Vine Video Sharing

vineVine is for video sharing, and the app works best on a mobile phone. Techies in the Twitter universe conceived and developed the app, and a user is supposed to be age 13 or older. Once a person sets up Vine on a mobile device, he or she creates and shares short videos with followers or the general public.

Vine Explore

The explore window features the post trending hashtags.

Just  as Twitter limits contributions to 140 characters, Vine videos also reflect this short and succinct philosophy, so a user is limited to six second clips. Videos can be organized and tagged with hashtags so it’s easy to search for a topic. Vine even has a blog on its site.

Author’s Note: I do not have an account. Instead I explored Vine with a friend who is an accomplished user.

A big reason that Instagram (owned by Facebook) added videos to its app features this year is because Vine (owned by Twitter) quickly grew into a strong social media competitor. A TechCrunch post, Instagram Video vs. Vine: What’s the Difference, offers some other comparative information. Read last year’s class-on-a-blog post about Instagram, Getting to Know Instagram and Getting Adults Up to Speed.

Two Quotes from the Vine Terms of Service Continue reading

Digital Footprints — That’s What It’s All About

many footprintsIf you ask a current fifth grader, he or she might say that the only topic I know much about is digital footprints, because I talk to students about these tiny digital trails as often as possible. But here’s the conundrum. I don’t talk about the topic nearly enough.

Despite being a devoted device and technology geek, I remain concerned about the digital footprints that kids (and we adults) leave all over the web. And I worry especially about the apps that kids use — even when they set strong privacy settings. I want students to understand digital footprint issues so well that they become curators of the profiles that they create all over the virtual world — thinking carefully each time they decide to share and forward information.

Last year one of my early posts on this “class-on-a-blog” described how to begin a family digital footprint conversation by exploring Google Dashboard and noting how Google collects information about the tools that we use. To continue the discussion, you can also check out this digital footprint video from Harvard’s Berkman Center.

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Is Google EDU at Your Child’s School?

Many schools are joining the Google Apps in Education program.

The free program, Google EDU, entitles a school to a small, out of the Google mainstream space where students and faculty can work on teaching and learning activities. After joining googleEDUGoogle EDU a school owns all of its content, and the data from an  institution’s work and searches are not collected by Google. Thus an extra layer of privacy exists for users.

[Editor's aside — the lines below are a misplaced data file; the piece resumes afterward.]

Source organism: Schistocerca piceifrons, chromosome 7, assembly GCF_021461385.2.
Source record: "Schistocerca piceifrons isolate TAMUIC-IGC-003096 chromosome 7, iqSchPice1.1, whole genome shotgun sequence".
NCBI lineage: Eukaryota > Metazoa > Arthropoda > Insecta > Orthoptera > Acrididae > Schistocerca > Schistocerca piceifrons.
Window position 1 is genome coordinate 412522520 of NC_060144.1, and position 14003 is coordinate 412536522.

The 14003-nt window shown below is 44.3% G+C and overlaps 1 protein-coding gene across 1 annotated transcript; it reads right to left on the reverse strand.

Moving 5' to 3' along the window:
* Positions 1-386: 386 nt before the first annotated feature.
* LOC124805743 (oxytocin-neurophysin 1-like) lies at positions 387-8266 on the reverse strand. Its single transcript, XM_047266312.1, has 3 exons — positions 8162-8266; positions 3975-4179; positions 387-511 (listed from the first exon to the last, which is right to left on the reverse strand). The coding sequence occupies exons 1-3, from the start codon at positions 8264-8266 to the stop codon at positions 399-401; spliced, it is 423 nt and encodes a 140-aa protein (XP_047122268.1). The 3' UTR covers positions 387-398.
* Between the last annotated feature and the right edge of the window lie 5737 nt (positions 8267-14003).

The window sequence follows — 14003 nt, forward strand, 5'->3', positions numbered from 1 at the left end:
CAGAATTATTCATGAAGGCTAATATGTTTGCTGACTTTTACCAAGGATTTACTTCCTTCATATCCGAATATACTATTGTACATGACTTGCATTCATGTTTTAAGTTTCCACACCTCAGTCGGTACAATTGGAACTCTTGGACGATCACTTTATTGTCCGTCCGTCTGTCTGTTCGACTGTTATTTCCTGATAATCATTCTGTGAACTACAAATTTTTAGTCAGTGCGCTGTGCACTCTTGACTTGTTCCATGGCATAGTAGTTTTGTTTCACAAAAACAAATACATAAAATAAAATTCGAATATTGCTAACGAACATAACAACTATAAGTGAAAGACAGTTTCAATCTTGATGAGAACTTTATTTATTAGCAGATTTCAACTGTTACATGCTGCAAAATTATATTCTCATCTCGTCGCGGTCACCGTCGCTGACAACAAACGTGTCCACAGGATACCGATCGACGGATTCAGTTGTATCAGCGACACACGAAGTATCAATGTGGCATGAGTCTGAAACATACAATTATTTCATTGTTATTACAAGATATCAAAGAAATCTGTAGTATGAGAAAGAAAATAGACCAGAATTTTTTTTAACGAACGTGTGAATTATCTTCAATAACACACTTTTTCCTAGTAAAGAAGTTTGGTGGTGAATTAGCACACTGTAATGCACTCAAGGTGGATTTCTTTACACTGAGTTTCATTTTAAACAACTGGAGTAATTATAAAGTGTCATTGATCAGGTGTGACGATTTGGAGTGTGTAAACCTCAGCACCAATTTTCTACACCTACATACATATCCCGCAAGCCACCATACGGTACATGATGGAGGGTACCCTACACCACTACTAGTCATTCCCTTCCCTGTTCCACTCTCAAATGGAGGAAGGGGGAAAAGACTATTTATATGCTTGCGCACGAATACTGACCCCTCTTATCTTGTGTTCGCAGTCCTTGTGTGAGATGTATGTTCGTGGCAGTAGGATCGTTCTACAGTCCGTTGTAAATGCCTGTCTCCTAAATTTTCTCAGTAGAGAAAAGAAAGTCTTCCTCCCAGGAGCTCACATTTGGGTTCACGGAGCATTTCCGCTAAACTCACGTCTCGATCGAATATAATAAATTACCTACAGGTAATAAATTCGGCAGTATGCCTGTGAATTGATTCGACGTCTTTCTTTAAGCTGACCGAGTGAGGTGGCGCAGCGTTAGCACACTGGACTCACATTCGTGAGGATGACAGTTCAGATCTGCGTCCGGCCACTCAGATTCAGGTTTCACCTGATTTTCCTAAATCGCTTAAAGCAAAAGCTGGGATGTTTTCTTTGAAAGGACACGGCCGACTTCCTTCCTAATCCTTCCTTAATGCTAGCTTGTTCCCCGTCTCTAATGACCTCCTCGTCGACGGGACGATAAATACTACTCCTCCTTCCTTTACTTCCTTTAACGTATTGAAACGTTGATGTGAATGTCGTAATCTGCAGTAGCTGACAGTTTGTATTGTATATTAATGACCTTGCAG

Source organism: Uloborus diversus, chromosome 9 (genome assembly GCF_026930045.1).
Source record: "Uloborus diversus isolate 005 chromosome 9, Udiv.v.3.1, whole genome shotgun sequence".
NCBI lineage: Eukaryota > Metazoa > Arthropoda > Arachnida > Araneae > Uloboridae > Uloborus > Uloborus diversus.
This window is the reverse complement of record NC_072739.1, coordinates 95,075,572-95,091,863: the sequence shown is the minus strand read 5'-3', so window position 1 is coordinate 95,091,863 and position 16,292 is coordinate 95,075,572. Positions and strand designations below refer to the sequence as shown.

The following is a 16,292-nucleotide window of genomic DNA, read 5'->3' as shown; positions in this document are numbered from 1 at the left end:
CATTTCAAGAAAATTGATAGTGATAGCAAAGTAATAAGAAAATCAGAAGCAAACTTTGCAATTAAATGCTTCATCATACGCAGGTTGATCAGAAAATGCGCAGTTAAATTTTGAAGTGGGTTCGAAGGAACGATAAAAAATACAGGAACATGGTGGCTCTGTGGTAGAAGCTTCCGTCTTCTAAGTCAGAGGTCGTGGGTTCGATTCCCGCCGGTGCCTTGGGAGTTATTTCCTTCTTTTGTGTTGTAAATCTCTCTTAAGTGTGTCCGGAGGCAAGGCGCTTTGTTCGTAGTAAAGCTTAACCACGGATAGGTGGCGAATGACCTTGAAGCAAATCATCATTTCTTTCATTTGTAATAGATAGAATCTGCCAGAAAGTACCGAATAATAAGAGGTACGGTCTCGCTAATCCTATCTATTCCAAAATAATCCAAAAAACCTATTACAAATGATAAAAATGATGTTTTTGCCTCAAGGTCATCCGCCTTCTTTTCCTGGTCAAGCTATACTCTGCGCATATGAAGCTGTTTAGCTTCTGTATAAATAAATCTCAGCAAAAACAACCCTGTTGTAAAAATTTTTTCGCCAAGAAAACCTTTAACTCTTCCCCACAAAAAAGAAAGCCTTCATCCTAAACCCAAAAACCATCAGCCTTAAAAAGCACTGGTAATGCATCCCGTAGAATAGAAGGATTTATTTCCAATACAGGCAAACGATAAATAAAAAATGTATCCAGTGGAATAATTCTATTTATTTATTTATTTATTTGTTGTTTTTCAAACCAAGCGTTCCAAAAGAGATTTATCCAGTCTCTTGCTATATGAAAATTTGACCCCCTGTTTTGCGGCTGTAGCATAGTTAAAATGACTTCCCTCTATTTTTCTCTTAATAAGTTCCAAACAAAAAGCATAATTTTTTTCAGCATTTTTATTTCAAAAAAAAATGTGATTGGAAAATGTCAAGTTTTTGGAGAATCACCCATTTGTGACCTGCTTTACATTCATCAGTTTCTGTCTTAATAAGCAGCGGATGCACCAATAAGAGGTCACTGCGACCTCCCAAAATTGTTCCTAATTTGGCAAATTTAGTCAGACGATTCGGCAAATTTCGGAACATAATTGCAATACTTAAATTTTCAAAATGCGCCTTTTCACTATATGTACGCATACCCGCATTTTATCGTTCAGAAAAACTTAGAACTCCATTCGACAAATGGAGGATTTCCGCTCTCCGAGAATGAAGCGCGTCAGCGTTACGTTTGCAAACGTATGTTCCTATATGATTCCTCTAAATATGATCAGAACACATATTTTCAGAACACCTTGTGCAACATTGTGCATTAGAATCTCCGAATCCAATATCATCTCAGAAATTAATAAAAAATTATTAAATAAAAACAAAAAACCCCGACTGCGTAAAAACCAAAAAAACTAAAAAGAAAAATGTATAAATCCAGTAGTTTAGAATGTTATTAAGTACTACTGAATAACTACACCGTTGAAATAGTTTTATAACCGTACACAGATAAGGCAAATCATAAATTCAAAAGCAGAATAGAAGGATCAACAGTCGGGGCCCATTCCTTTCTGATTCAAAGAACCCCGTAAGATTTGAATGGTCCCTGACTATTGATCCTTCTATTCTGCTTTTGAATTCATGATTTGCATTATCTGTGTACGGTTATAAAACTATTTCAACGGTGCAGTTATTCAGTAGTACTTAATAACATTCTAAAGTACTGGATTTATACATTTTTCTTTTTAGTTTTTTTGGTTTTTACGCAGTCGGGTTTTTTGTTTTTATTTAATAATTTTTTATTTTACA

While the entire suite of Google web-based tools is available for school communities to use, an educational institution can limit some of the access for children in younger grade levels. For instance, it’s possible to begin with word processing, presentation, and spreadsheet programs and turn off most of the other applications. The school’s administrator can also turn on additional Google options for students and teachers when a reason arises or organize the community into groups with different access privileges.

If a school likes its e-mail program, it’s not necessary to turn on Gmail at all, though many Google EDU participants are now using Gmail because, they believe, it is more secure and has an exceptional spam filter.

GoogleshareFrom my teacher’s vantage point, the best features of Google EDU apps are the automatic saving, the easy web access, and the multiple opportunities for collaboration.

Google saves as a person writes, so even if the power goes off and everything shuts down, a student has his or her work saved (a big deal for students who move around a lot during the school day).  Moreover, because a student’s work is on the web, it is easy to access from various locations, computers, and devices.

Collaboration is a breeze. By using the share feature students can ensure that a teacher has the access to read and comment.  Likewise, a student can share with others who might be working together on a project by granting rights that allow another individual to view, comment, or edit.

Why Wikipedia? Parents Ask

“Why use Wikipedia?” adults often ask. What they are really asking is, “Should my kids use Wikipedia, and is it a real reference?” For adults who grew up in the age of multiple volumes of well-documented encyclopedic information — of course, you remember those well-used, bookmarked, or even dog-eared pages — it’s hard to wrap our minds around Wikipedia. It’s even harder to understand just how we should use it as a reference.

Twenty-first Century learners, however, consult Wikipedia all the time, and the number of users and the content is increasing. According to a 2006 review in School Library Journal, “The popular online encyclopedia, whose entries are written and edited by any user, may inspire trepidation, even fear, yet the behemoth is impossible to ignore.” So just who is writing for Wikipedia? A March 2010 MSNBC article Who Writes Wikipedia, describes a research project that aimed to develop profiles of writers who contribute content.

Question: So, how does any user — student or adult — cite Wikipedia?

Answer: Give credit just as it’s given for any other reference.

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